CAIRO: Abstaining from tobacco, caffeine, food and drink are some of the reasons why street brawls surge in Egypt during Ramadan, according to doctors.
Dr. Ahmed El-Zonfoly said the reason behind the anger, especially during daylight hours in Ramadan, was that people experienced withdrawal symptoms from “bad habits.”
Muslims are forbidden to eat and drink between sunrise and sunset during the holy month and an absence of substances like caffeine and nicotine changed people’s moods.
El-Zonfoly said that smokers felt lazy, inactive, hot-tempered, and lacked the desire to work when quitting nicotine. The more time they spent not smoking, the more they were subjected to stress and anxiety. But these symptoms, he added, were due to addiction rather than fasting.
Director of the Psychological Health Center in Cairo, Dr. Ashraf El-Kurdi, said it was not true that there was a link between an increase in tension and Ramadan.
Nervousness or anxiety had nothing to do with fasting but was more to do with people’s unhealthy habits before and after Ramadan that were abruptly halted because of fasting.
He said studies had shown that water played a big role in how the brain functioned since the brain was 75 percent water. “Not drinking water during fasting could be directly responsible for the malfunction of brain cells, which leads to nervousness, anxiety and low concentration, and sometimes hallucinations.”
Staying up late and a lack of sleep were among the reasons that also caused anxiety during fasting, he added. The lack of sleep could be because of work or watching too much TV late into the night. In this case daytime hours became harder to manage, especially with just a few hours in between iftar and suhoor. On the other hand, sleeping early yielded positive results including better moods, according to El-Kurdi.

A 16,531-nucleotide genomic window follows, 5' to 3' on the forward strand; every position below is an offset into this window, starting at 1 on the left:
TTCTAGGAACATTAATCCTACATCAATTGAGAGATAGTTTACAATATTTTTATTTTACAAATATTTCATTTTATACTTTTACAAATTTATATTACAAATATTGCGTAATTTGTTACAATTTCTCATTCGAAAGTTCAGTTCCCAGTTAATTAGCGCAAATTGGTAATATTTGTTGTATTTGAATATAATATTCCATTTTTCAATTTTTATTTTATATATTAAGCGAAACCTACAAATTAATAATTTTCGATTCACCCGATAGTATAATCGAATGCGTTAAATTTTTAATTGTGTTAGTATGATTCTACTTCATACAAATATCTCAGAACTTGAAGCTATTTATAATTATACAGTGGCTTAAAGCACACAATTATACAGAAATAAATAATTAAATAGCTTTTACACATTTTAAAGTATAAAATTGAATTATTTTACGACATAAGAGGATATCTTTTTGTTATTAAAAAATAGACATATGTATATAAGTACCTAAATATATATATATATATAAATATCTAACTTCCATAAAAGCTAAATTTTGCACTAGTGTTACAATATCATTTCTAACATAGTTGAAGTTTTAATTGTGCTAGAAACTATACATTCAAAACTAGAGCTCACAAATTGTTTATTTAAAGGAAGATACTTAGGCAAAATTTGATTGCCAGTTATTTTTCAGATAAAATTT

Dr. Omar El-Tawansy told Arab News that when a fasting person was angry, stressed out or anxious, the excretion of adrenaline in the body increased in the blood, possibly 20 or 30 times higher than normal.
If this happened while fasting, arterial blood pressure might rise, increasing the amount of blood getting to the heart as well as increasing the heartbeat.
If a row erupted at midday or at the end of the day, the remaining supply of glycogen dissolved in the liver, body protein dissolved into amino acids, and more fatty acids were oxidized. These abnormal body functions raised the level of glucose in the blood therefore providing the body with more energy for fighting. “Thus, energy is wasted,” according to El-Tawansy.
He added that an adrenaline rush could cause heart attacks or sudden death for some people as a result of high blood pressure, and the heart’s need for oxygen. Anger could also cause strokes in those suffering from cardiovascular disease.
An absence of a moral and religious foundation was another factor that sometimes resulted in violent behavior, according to security expert Magdy El-Basiouny.
He said the reason behind fights and arguments between people during Ramadan could be attributed to a lack of religious foundation as well as a loose grasp of morals and ethics. He said that a surge in crime often ran parallel with the absence of a moral or ethical compass.
“Economic crises are unlikely to be a reason behind fights and arguments,” he told Arab News. “It is rather the absence of social awareness and morals, a poor upbringing, and the absence of the roles of the family and school in bringing up youngsters.”
Nutrition expert Nadine Shoukry advised people who were fasting to quit smoking and to drink large amounts of fluids between iftar and suhoor because fluids maintained proper brain function.
She also said people should cut down on the amount of food they ate at iftar in order to aid proper digestion which, she added, would lead to better arterial blood pumping throughout the day, decreasing nervousness and stress.